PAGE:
Physicians attend conferences for lots of reasons and most offer no tangible return on their investment of money and time away from practice. Here’s a better way.
Learning about new techniques and research is a great reason to go to a medical meeting. It’s not the most profitable reason by a long shot, though.
We all have to attend these meetings. Whether it’s for continuing medical education credits for licensure, board certification, or hospital privileges, it has become a necessity.
Some doctors I know love going to meetings. They love traveling, or they love getting in touch with old friends. Some love the academic environment conferences provide and get a lot out of them from an educational/clinical standpoint.
However, the most common comment I hear from my colleagues about our meetings is that there was "nothing new" this year. By this they mean clinical information. I’m sure things aren't that different in your field.
How can you get the most from your next medical meeting? Here are three goals you can focus on to maximize results for your practice.
How will going to your meeting improve financial profits and revenue in your practice?
Can you attend a special practice management lecture or mini-conference on ancillary revenue?
Compare the cost of attending the meeting with what new revenue you’ll generate by being there. What’s your return on investment for the meeting?
Find out what non-clinical lectures are being given. Plan to attend at least 30 percent to 50 percent non-clinical lectures at your next conference.
Some topics will be blatantly helpful in this area. Seminars on coding and billing are examples of this type of event.
2. Patient education
Look at the preliminary conference agenda and look for talks on improving patient education.
This could be anything from making your website better to information or workshops on creating videos.
This is an example of a non-clinical topic that is guaranteed to help patients but only if you set a goal to implement the ideas.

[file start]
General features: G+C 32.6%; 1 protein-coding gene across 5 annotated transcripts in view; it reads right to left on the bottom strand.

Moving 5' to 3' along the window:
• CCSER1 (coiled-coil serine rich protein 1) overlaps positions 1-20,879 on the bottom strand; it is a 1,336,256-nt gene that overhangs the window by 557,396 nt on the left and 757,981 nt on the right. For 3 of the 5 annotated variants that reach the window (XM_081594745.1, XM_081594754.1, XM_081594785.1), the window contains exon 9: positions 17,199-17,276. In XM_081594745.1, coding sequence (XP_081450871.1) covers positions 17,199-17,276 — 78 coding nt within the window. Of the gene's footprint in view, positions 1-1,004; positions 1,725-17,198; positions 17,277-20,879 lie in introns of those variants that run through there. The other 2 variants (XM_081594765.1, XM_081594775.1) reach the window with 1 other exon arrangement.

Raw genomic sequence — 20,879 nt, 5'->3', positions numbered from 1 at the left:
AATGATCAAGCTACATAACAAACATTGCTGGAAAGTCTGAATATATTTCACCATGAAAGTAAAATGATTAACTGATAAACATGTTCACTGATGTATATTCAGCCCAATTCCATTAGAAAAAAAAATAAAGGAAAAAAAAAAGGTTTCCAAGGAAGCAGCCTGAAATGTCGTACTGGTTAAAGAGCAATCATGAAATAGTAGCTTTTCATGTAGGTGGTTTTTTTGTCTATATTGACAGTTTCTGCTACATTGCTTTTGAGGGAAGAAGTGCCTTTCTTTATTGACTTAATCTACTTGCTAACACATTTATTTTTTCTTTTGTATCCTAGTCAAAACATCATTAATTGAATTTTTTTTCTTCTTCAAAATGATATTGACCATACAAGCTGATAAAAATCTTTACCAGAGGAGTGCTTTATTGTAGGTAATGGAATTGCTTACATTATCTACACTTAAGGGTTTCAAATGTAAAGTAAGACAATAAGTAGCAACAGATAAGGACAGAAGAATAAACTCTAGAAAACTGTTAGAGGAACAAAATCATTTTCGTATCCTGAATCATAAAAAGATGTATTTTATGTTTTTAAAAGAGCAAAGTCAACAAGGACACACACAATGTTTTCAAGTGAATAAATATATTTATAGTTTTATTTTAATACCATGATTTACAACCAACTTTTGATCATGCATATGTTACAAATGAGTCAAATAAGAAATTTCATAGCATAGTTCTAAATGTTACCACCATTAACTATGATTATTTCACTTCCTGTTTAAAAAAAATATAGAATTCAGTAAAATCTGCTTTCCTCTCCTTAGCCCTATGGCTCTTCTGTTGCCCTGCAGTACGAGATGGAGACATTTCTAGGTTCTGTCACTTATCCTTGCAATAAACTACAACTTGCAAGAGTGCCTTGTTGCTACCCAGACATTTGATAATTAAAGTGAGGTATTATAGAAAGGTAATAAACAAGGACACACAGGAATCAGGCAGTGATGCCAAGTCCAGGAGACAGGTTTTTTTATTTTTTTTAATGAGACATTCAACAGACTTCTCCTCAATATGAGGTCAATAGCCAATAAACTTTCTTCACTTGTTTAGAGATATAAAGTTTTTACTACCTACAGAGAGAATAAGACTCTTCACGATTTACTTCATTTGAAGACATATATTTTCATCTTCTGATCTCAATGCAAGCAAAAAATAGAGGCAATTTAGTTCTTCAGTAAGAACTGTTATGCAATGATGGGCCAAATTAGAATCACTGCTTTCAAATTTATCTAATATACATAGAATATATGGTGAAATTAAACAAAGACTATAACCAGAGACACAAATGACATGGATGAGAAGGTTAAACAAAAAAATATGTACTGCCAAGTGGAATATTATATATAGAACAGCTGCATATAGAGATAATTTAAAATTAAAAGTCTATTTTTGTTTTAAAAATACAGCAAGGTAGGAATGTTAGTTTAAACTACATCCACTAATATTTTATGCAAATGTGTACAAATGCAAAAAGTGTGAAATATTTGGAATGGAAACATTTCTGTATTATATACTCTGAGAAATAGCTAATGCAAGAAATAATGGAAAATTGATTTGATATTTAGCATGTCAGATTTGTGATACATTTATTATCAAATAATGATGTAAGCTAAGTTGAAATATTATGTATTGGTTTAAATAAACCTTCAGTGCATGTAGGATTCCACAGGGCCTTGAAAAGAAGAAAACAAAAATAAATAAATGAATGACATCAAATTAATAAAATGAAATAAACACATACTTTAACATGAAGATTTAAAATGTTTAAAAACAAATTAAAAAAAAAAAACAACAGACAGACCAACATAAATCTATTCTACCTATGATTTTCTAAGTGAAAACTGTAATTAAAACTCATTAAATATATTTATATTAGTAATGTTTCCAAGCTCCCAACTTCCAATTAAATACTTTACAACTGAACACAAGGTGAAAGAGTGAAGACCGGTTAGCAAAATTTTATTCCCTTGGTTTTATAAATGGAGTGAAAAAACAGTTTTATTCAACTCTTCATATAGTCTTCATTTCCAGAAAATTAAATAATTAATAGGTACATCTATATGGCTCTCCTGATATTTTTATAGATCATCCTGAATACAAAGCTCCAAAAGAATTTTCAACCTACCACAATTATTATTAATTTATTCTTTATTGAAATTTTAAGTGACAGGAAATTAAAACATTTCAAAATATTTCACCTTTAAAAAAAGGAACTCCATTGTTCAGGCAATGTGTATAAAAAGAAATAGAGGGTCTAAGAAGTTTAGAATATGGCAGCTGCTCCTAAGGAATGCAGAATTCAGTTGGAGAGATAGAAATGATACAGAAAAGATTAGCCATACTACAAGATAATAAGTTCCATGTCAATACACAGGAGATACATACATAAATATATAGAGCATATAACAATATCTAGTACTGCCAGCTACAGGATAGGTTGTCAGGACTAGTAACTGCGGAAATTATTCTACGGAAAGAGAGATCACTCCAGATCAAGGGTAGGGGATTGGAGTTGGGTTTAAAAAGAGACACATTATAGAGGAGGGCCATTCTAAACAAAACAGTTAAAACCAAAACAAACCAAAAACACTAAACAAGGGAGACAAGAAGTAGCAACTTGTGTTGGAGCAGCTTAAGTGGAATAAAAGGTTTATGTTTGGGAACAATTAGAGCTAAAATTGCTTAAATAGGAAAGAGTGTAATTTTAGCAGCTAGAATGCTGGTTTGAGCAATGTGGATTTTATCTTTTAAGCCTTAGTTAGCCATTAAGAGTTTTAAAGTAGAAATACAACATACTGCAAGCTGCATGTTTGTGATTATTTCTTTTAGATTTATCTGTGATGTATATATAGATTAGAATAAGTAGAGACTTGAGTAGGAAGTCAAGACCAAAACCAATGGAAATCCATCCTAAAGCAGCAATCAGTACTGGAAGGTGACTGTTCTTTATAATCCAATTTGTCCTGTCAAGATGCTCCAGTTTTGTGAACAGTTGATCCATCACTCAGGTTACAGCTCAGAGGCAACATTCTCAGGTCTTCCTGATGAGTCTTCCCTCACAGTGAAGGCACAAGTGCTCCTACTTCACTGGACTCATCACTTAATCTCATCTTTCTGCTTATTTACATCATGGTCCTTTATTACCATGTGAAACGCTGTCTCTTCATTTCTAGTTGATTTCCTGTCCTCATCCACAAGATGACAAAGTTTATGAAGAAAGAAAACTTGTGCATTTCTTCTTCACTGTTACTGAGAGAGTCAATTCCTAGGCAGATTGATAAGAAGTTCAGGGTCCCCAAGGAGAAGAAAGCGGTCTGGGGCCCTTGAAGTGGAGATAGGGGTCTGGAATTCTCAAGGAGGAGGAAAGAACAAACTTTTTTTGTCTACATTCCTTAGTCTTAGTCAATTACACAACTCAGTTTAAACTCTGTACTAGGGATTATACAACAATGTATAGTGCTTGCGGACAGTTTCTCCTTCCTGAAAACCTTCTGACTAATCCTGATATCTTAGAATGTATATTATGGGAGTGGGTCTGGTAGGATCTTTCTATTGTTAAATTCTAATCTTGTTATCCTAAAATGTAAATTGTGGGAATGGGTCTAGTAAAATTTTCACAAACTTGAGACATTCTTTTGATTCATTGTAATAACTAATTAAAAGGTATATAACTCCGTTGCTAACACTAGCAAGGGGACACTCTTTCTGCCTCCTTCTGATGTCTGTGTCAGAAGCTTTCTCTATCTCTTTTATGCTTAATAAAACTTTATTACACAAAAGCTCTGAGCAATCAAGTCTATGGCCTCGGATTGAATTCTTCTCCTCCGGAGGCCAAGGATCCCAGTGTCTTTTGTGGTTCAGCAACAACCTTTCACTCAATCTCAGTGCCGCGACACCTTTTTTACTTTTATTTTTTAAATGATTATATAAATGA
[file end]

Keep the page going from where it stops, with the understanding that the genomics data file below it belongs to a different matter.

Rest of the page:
What percentage of your patients really care that you heard a lecture on the latest, greatest protein research in your field? Zero? Maybe one percent.
It sounds impressive, but does it really help the patients walking into your office next week?
If you’re desperate to impress your patients with the fact that you attended a high-minded conference, use it to promote your practice in some creative way. Write a blog post while you’re there or take some pictures of the conference and put them on your practice’s Facebook Fan Page.
You don’t have to be rabidly profit-minded to get more out of your next conference - just focus on devouring everything related to patient education you can get your hands on and you’ll be miles ahead of your competitors in your area.
If your conference doesn’t have any topics like this and you’re adept at creative patient education, find out how YOU can give the lecture or seminar next year.
Finally, develop a target list of colleagues you want to connect with and benefit from.
Is there someone in your specialty that possesses knowledge or a skill set you want to have? Call that person and set up a time during the conference to buy them a drink or coffee and pick their brain.
Conferences are a perfect time to accomplish this. Outside the conference time, everyone is super-busy with their practices.
If you’ve been thinking about getting more involved in your national society or specialty group, find out who the key players are and set up times to meet with them. Write down pointed questions so you can more efficiently use your time with them during the conference.
If technology is a big part of your practice, most conferences are sponsored by industry in some way. Pick out two or three key companies in your field that you’re interested in and connect with them at the meeting. Sometimes higher-level corporate management teams attend conferences and are more open to discussing new projects.
The most important step
Those who take action get results.
Set goals for your meeting attendance.
What do you want to accomplish? More profits? Better patient education? A wider network?
Write these down well in advance of the trip.
Use a mind map.
Find out more about C. Noel Henley and our other Practice Notes bloggers.